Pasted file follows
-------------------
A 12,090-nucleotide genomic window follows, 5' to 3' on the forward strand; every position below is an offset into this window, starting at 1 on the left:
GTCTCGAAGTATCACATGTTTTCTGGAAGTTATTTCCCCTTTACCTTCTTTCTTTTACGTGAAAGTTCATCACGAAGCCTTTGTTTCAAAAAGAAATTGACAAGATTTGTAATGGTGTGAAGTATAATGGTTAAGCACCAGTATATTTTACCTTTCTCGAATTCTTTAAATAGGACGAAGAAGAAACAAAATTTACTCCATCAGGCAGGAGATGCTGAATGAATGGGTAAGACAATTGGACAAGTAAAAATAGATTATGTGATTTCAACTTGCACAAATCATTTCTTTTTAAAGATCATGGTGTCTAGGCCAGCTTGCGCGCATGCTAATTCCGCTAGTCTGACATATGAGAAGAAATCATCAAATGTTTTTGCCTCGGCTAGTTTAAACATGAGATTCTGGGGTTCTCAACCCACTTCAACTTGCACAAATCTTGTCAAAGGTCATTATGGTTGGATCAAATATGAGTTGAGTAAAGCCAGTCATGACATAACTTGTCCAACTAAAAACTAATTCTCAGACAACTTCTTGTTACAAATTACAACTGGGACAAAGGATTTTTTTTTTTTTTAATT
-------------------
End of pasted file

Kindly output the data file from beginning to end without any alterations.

A 12,090-nucleotide genomic window follows, 5' to 3' on the forward strand; every position below is an offset into this window, starting at 1 on the left:
GTCTCGAAGTATCACATGTTTTCTGGAAGTTATTTCCCCTTTACCTTCTTTCTTTTACGTGAAAGTTCATCACGAAGCCTTTGTTTCAAAAAGAAATTGACAAGATTTGTAATGGTGTGAAGTATAATGGTTAAGCACCAGTATATTTTACCTTTCTCGAATTCTTTAAATAGGACGAAGAAGAAACAAAATTTACTCCATCAGGCAGGAGATGCTGAATGAATGGGTAAGACAATTGGACAAGTAAAAATAGATTATGTGATTTCAACTTGCACAAATCATTTCTTTTTAAAGATCATGGTGTCTAGGCCAGCTTGCGCGCATGCTAATTCCGCTAGTCTGACATATGAGAAGAAATCATCAAATGTTTTTGCCTCGGCTAGTTTAAACATGAGATTCTGGGGTTCTCAACCCACTTCAACTTGCACAAATCTTGTCAAAGGTCATTATGGTTGGATCAAATATGAGTTGAGTAAAGCCAGTCATGACATAACTTGTCCAACTAAAAACTAATTCTCAGACAACTTCTTGTTACAAATTACAACTGGGACAAAGGATTTTTTTTTTTTTTAATT